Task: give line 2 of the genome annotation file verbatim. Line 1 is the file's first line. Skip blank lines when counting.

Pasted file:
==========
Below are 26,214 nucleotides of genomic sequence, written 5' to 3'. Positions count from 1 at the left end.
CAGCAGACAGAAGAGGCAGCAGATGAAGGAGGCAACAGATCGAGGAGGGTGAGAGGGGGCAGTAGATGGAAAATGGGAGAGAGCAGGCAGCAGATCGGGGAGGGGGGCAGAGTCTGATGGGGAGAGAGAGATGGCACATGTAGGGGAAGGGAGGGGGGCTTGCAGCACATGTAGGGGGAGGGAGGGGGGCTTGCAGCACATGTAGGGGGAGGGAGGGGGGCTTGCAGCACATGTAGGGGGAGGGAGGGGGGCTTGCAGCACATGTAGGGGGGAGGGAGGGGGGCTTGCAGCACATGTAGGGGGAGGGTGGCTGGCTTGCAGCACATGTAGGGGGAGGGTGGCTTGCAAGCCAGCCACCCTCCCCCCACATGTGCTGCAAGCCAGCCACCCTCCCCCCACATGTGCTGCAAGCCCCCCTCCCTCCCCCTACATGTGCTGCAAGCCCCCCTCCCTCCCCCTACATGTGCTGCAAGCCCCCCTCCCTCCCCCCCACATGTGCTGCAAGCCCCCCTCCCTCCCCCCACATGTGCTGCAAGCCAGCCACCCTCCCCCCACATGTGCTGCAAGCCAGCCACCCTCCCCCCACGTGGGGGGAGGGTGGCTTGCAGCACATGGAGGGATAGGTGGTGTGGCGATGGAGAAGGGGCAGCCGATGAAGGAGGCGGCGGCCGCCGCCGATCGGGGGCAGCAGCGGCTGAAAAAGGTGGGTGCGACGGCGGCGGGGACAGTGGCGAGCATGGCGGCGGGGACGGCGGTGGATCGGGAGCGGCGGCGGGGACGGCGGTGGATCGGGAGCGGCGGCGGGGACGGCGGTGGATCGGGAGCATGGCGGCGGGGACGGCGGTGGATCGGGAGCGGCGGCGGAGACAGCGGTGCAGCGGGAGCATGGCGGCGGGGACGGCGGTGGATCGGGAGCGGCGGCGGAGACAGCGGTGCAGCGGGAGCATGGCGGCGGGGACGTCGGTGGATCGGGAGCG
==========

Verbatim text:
CAGCAGACAGAAGAGGCAGCAGATGAAGGAGGCAACAGATCGAGGAGGGTGAGAGGGGGCAGTAGATGGAAAATGGGAGAGAGCAGGCAGCAGATCGGGGAGGGGGGCAGAGTCTGATGGGGAGAGAGAGATGGCACATGTAGGGGAAGGGAGGGGGGCTTGCAGCACATGTAGGGGGAGGGAGGGGGGCTTGCAGCACATGTAGGGGGAGGGAGGGGGGCTTGCAGCACATGTAGGGGGAGGGAGGGGGGCTTGCAGCACATGTAGGGGGGAGGGAGGGGGGCTTGCAGCACATGTAGGGGGAGGGTGGCTGGCTTGCAGCACATGTAGGGGGAGGGTGGCTTGCAAGCCAGCCACCCTCCCCCCACATGTGCTGCAAGCCAGCCACCCTCCCCCCACATGTGCTGCAAGCCCCCCTCCCTCCCCCTACATGTGCTGCAAGCCCCCCTCCCTCCCCCTACATGTGCTGCAAGCCCCCCTCCCTCCCCCCCACATGTGCTGCAAGCCCCCCTCCCTCCCCCCACATGTGCTGCAAGCCAGCCACCCTCCCCCCACATGTGCTGCAAGCCAGCCACCCTCCCCCCACGTGGGGGGAGGGTGGCTTGCAGCACATGGAGGGATAGGTGGTGTGGCGATGGAGAAGGGGCAGCCGATGAAGGAGGCGGCGGCCGCCGCCGATCGGGGGCAGCAGCGGCTGAAAAAGGTGGGTGCGACGGCGGCGGGGACAGTGGCGAGCATGGCGGCGGGGACGGCGGTGGATCGGGAGCGGCGGCGGGGACGGCGGTGGATCGGGAGCGGCGGCGGGGACGGCGGTGGATCGGGAGCATGGCGGCGGGGACGGCGGTGGATCGGGAGCGGCGGCGGAGACAGCGGTGCAGCGGGAGCATGGCGGCGGGGACGGCGGTGGATCGGGAGCGGCGGCGGAGACAGCGGTGCAGCGGGAGCATGGCGGCGGGGACGTCGGTGGATCGGGAGCG